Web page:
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um... who me? uh i guess i'm the lounge's resident tranny. old school bustie formerly known as butta.

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 | Category: politics
entry Jul 10 2008, 02:59 AM
this is a post i wrote in the constructing/deconstructing thread. i've been going thru bust kind of picking the scabs over some old wounds. it's painful, but i am kind of amazed that i have some sort of talent for writing these really interesting, complex nuggets and simplifying. pulling things from around me.

the argument sprung out of another discussion and, i think, me saying i was thinking about getting a boob job in another thread. granted, a rather provocative statement on a feminist board, but, i said it out of wanting to investigate/interrogate my own thoughts on the subject. to mull them over with some friends (so i thought with some of the busties), honestly, forthrightly.
QUOTE
Jan 30 2007, 09:46 PM
i come at this from an odd angle. in many ways being trans, means, no matter how attractive, i am almost always the "the unattractive friend", as pug put it, because i was born a boy. but with tg girls, i am the 'lucky one', because i am pretty for a tg. sometimes i am both in the space of 2 minutes. but the same circomstances apply for tgirls--if a woman's worth is in her attractiveness, it's even more so for tgirls. the passable ones are given preference. from the start, my idea was to assume i wasn't passable, and never would be. i assume everyone i meet knows i am tg. but if people think i am attractive before they know, that changes quickly when they find out.

i think a lot of the same things apply if you are a brown kid, there have been studies about how we have less of a chance at loans from banks, and simply having pictures of black people in a house for sale can devalue it by thousands.

along the way, dolly pardon popped up. ok, i brought it up...lol
QUOTE
Jan 31 2007, 01:34 PM
i was thinking about something along the same lines as your question in the second paragraph, but i was thinking of someone who i think is a feminist, and the quintessentual symbol of a man's idea of a woman:dolly parton. can she be a feminist? how about mae west? many of the women who trade on that visual power of the attractive woman/pretty girl are also trailblazers to be both are also heroines to me. they were more than happy to take power when need be. they made choices that were right for them dispite what the men around them said. mae west was a playwriter and was responsible for the career of cary grant. she called the shots on her films. dolly parton is an extremely prolific songwriter who refused to sell the publishing for her songs-- unheard of when she started. i was watching a bio on her and they were talking about how elvis wanted to record the song "i will always love you." he was the biggest star on the planet, and if he recorded a song, a condition of him recording it was that he would own half of the music rights and publishing. dolly refused. she said she did the work, she wanted to keep the rights. that is a very feminist stand....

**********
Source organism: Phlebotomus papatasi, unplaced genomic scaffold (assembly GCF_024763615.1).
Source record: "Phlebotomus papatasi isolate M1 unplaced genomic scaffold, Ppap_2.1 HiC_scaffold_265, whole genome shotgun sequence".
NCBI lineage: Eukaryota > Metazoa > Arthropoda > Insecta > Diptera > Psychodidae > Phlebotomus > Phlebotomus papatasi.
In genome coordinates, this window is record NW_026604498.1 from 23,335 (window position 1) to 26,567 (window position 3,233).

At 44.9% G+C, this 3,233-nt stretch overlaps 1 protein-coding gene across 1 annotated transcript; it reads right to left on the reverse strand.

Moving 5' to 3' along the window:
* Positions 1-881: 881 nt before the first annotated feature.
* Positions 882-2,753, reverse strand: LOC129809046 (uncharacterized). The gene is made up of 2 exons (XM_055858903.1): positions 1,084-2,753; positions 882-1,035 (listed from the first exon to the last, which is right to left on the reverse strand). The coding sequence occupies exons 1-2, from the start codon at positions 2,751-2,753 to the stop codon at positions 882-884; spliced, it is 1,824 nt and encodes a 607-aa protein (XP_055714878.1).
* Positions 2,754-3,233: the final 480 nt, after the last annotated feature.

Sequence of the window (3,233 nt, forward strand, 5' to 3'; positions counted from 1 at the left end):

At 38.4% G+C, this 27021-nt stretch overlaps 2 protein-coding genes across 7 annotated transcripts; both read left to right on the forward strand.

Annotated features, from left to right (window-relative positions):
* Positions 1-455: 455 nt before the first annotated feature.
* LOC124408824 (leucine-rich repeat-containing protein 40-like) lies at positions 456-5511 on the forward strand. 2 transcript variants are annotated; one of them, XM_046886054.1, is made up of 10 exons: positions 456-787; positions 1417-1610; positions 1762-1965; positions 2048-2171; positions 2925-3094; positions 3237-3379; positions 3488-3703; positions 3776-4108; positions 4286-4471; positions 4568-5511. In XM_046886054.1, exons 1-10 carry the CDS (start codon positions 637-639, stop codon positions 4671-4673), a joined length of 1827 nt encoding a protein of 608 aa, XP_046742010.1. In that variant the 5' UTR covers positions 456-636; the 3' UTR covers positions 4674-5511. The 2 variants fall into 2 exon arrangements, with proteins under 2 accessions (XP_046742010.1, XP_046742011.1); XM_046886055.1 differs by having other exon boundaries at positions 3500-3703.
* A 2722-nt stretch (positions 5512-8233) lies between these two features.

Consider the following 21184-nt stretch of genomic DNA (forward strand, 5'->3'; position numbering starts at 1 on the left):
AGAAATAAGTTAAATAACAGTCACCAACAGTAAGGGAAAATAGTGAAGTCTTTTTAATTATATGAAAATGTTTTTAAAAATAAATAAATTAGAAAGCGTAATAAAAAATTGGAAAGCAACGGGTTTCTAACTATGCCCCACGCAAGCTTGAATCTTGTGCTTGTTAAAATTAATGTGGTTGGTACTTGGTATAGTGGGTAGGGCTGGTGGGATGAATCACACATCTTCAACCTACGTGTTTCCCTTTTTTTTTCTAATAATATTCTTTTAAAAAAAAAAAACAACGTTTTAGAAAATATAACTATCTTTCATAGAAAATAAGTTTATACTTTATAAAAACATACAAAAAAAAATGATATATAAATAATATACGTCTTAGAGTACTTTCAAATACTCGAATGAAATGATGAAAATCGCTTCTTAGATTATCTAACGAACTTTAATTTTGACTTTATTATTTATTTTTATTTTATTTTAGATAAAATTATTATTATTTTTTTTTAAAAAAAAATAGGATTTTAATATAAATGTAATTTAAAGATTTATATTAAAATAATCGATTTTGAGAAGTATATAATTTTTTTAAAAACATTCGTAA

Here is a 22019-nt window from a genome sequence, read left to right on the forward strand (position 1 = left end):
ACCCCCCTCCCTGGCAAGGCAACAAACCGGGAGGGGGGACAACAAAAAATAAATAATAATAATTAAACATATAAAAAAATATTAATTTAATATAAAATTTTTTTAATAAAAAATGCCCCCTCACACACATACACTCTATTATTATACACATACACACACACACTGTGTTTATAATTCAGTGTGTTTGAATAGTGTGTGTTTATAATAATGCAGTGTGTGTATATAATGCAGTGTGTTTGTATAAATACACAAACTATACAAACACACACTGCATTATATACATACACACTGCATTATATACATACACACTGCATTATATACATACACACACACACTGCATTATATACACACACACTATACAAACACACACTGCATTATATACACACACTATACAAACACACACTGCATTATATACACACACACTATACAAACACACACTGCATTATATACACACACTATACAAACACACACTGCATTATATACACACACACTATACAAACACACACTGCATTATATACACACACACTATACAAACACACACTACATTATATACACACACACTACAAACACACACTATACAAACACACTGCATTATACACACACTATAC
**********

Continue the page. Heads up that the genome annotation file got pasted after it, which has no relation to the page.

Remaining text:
as for feeling less feminist when i am 'the lucky one" no. i'm me. i know who i am, and my point of view, and actually, it's kind of depressing. i am very tied to memories of when i started to transition, so being ridiculed on busses, ostricized by other t-girls, very obviously a boy... plus, being the 'lucky one' in t-girl land is like having a target on your back. my feminist stand when it comes to that community was being a visable 'rule breaker' and encouraging other tg bois+girls to do the same at the queer drop-in center i helped at. i caught a lot of shit from tgirls and drag queens for being me-- they would talk shit about how i was a skateboarder, and "was confused." but that skateboard was-- and is my symbol of what a woman is to me. i make my own choices, define who and what i am, and if it means having little community, then so be it. my feminism is a personal one. i do what makes me happy. i want to be my own heroine.


QUOTE
Feb 2 2007, 11:13 AM
what is interesting here (to me) is the purpose of that dolly's image isn't about the male gaze, although that may be a side result. anyone who has heard dolly talk about how she came about her look knows it's more a matter of self-determination and self-conception*, to me that makes it feminist, because her actions were about pleasing herself rather than a man. and isn't that the bedrock of feminism?